Cream Puffs: My Grandmother and The Best Dessert Ever

25 December 2011

Dear Reader,

Growing up, my favorite holiday story was “A Christmas Memory” by Truman Capote. Anyone who has read that book knows how sentimental, sad, and magical it is. A lot of holiday stories are tinted with a bit of melancholy, and I’m sorry to say that this story about cream puffs features a bit of sadness. But that’s just the nature of this time of year, when family, tradition, and memories are at the forefront of our minds.

Like many families, the Sorias place a tremendous amount of importance and meaning onto food. Food is a strange thing, practical and necessary while also having the ability to be a luxury, a glamourous frivolity. One of the most important and storied foods of my Christmas pasts is the cream puff. There has never been a year in my life, aside from one that I note below, that my mother hasn’t prepared beautiful, delicious cream puffs. If you’ve never experienced a homemade cream puff, you’re truly missing out. They are a delectable pastry, filled with vanilla bean custard and topped with hardened dark chocolate.

Because my mother has so many desserts in her repertoire, the cream puff has never been featured as the signature dessert in our house. It’s understated. It’s more the treat you sneak before dinner while everyone is in the living room eating, drinking, and being merry. My mother would always scold us for eating cream puffs before dinner, but secretly we always knew it was totally okay.

One year, when I was 11, my grandmother started eating the cream puffs before they were finished (my mother hadn’t drizzled them in dark chocolate yet). I remember my siblings, cousins, and I all thinking it was the funniest thing in the world. Grandma English eating all the cream puffs before they were ready! It puzzled my mother and her sisters.

It turned out my grandmother had a cancerous brain tumor, and was dying. We wouldn’t have known about it but for the weird behavior with the cream puffs. We lost her four months later and it was the saddest thing in the world. No one had ever died before.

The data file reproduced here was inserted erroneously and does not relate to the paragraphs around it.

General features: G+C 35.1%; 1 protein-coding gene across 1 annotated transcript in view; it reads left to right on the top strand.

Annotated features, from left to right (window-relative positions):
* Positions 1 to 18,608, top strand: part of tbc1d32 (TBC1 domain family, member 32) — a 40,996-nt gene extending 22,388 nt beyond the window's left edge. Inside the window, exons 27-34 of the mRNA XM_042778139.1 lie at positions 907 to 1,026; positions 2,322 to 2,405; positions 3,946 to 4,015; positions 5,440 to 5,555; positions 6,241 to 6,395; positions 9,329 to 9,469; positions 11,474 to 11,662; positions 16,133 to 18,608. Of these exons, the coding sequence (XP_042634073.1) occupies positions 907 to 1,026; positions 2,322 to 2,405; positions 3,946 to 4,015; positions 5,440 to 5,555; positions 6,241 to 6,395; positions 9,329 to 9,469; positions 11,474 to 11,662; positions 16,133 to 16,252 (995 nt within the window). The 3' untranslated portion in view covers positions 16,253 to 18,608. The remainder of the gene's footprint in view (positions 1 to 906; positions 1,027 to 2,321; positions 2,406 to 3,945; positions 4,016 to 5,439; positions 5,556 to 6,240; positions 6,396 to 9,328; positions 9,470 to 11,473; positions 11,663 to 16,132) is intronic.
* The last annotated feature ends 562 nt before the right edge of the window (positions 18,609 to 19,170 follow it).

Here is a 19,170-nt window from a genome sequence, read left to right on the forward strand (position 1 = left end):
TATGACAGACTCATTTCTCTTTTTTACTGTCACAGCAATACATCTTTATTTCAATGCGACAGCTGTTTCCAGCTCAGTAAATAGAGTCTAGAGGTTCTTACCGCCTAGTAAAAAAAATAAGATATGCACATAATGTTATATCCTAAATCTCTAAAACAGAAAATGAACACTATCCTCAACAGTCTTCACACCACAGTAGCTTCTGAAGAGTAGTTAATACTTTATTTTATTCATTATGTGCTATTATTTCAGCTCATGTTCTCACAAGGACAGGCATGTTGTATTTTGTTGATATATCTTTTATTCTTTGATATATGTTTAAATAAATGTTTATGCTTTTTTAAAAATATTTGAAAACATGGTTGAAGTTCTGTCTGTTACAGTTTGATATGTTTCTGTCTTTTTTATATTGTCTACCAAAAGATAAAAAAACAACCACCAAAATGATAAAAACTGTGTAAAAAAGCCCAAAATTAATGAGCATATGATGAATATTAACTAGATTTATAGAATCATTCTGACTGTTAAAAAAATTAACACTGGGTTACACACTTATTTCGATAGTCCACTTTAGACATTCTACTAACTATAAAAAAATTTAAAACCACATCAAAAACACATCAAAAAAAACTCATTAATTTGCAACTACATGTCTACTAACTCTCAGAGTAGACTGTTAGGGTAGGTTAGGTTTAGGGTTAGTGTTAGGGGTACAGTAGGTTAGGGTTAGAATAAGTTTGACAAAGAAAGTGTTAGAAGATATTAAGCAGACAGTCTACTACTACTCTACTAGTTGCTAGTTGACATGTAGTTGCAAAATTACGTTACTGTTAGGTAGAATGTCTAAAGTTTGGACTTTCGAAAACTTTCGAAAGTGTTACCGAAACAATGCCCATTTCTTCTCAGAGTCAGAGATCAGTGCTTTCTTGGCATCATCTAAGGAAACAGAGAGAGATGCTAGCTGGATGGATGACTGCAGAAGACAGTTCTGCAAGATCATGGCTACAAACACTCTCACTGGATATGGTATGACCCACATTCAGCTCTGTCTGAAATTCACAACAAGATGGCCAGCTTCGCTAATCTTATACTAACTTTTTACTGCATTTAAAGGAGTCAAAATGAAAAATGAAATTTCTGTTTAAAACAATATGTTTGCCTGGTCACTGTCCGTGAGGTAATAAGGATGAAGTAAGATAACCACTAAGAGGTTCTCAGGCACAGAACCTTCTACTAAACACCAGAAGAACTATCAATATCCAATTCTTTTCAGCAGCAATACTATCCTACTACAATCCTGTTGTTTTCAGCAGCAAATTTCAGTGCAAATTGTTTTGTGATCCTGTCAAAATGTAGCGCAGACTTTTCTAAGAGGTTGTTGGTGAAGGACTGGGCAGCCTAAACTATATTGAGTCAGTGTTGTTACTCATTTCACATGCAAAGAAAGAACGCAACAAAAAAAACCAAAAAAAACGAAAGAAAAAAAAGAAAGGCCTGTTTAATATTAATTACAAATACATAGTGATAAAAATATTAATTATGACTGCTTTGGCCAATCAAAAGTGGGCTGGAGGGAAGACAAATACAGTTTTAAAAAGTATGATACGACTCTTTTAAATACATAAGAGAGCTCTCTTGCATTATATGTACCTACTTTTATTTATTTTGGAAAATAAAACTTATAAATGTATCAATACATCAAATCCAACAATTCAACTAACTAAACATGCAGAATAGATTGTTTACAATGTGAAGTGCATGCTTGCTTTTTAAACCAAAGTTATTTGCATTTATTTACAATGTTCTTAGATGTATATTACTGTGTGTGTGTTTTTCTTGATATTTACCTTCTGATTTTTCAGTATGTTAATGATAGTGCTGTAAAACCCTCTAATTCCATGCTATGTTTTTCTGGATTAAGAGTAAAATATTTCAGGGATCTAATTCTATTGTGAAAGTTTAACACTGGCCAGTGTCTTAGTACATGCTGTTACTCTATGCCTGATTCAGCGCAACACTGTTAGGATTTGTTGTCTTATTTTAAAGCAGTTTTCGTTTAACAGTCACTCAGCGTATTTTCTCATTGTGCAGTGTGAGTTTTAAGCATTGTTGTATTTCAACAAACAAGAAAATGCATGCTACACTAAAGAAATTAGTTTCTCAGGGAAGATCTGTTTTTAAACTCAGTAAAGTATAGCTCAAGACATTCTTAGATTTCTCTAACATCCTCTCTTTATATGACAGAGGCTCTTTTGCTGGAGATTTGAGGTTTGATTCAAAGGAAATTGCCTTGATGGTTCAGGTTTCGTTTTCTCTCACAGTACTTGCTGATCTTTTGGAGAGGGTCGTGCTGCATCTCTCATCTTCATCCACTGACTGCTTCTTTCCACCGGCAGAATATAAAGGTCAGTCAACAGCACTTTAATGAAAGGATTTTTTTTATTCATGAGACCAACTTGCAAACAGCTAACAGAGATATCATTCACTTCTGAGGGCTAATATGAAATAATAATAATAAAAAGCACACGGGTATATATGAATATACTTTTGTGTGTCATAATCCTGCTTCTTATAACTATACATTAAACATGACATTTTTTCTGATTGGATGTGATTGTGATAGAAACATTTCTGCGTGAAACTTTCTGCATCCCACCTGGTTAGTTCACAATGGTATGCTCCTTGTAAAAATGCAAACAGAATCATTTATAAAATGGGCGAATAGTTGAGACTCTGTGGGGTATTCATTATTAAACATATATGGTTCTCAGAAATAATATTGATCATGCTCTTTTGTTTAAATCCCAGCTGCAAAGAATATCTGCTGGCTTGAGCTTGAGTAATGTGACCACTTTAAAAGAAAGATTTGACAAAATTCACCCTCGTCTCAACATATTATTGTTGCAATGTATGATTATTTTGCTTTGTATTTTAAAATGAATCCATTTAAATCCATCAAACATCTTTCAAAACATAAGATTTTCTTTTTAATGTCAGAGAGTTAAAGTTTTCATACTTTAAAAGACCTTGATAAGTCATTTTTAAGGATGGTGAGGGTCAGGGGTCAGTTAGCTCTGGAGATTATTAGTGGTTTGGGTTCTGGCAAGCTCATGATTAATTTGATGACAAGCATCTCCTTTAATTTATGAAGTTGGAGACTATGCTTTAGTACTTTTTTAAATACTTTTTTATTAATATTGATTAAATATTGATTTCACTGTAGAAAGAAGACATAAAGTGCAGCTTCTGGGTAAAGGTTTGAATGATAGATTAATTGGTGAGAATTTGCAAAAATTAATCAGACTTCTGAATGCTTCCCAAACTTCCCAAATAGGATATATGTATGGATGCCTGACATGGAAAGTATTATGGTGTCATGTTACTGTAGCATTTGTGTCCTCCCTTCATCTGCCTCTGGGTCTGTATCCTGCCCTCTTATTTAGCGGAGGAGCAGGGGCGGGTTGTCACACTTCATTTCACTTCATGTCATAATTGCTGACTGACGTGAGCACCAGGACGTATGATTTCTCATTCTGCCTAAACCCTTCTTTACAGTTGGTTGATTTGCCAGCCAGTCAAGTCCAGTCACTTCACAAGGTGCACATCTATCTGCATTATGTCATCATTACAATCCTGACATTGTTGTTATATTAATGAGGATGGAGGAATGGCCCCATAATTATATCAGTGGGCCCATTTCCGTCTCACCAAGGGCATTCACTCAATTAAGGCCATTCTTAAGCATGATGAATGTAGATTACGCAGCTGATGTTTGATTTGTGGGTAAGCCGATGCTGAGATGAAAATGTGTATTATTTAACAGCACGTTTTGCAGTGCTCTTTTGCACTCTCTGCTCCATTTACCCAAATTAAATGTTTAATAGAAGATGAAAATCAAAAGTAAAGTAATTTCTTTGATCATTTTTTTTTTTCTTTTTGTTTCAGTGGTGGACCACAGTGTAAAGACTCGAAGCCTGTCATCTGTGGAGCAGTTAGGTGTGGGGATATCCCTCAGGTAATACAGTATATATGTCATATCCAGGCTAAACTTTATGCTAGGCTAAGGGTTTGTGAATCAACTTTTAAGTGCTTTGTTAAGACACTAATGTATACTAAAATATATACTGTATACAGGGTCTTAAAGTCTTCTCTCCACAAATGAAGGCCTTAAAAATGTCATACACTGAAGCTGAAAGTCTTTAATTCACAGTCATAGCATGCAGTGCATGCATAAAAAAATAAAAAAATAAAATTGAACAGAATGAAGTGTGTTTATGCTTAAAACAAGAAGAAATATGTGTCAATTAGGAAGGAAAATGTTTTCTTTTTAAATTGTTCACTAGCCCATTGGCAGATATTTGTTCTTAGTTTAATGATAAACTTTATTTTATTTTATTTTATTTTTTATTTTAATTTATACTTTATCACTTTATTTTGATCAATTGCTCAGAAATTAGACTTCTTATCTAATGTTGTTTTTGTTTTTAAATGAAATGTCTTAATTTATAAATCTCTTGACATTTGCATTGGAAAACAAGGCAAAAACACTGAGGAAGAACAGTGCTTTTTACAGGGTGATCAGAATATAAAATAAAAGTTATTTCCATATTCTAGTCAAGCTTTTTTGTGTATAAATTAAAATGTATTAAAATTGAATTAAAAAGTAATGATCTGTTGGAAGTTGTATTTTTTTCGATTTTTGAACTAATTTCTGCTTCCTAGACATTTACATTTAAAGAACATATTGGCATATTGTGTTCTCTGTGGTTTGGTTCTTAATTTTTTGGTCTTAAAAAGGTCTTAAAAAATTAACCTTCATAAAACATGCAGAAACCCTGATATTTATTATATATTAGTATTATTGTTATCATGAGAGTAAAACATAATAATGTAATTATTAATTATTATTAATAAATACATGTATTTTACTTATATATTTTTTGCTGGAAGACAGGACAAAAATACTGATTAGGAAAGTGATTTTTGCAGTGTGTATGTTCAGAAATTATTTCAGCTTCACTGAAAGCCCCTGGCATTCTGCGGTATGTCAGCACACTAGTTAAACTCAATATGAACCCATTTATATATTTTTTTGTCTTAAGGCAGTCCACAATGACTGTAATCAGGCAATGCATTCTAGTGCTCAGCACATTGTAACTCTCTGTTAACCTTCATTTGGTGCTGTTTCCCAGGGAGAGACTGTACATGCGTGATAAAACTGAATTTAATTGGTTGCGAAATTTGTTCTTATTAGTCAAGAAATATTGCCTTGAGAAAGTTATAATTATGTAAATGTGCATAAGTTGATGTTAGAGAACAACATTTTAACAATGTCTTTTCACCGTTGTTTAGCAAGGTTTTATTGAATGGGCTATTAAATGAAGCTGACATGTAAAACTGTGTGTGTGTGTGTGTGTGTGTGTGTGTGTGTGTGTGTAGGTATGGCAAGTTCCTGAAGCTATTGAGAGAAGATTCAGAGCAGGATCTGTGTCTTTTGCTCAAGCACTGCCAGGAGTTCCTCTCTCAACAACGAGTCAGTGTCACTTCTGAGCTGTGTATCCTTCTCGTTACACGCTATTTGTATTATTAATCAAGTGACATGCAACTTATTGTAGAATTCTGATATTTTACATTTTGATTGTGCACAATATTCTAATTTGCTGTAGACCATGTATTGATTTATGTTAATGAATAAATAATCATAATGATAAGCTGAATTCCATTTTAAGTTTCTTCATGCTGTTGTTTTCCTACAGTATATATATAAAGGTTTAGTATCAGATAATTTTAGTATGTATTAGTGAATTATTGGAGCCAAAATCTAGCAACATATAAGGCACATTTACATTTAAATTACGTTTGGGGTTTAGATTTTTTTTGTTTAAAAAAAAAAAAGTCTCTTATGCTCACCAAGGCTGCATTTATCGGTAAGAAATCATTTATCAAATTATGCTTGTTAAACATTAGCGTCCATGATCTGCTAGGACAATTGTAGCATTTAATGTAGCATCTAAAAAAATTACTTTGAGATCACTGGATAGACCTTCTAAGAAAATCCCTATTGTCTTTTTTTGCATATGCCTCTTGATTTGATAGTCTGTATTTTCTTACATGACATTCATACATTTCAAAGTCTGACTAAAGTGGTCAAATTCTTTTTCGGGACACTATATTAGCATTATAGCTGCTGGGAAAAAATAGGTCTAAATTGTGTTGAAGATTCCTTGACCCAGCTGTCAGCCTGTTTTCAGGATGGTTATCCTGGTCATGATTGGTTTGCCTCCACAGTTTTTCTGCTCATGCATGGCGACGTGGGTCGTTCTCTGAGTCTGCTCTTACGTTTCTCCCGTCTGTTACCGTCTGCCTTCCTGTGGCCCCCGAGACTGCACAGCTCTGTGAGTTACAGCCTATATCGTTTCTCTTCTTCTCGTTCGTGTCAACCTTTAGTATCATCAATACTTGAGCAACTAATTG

The next year, my mother didn’t make cream puffs. My sister, brother, and I were all outraged. This was a treat we’d been raised with and it made no sense to us because we were young and didn’t understand the connotation it had for our mother, who’d just left her job to take care of her dying mother. I think it was just too much of a reminder of when things went afoul, when my grandmother actually got sick, started to slip away.

I know what you’re thinking. Thanks for telling me this sad-ass story, Orlando! But for me it’s not really a sad story and here’s why. After our harassing and cajoling, my mother made cream puffs again the next year. I guess this was our way of letting her know we loved her, that life was going on, and that we could continue celebrating. There will always be a bit of a sad memory associated with cream puffs, but they also remind us of our (grand)mother, who was dearly loved and who was the only one who knew how to play Christmas songs on our piano, who read us Christmas stories, who snored endlessly on the other twin bed in my room.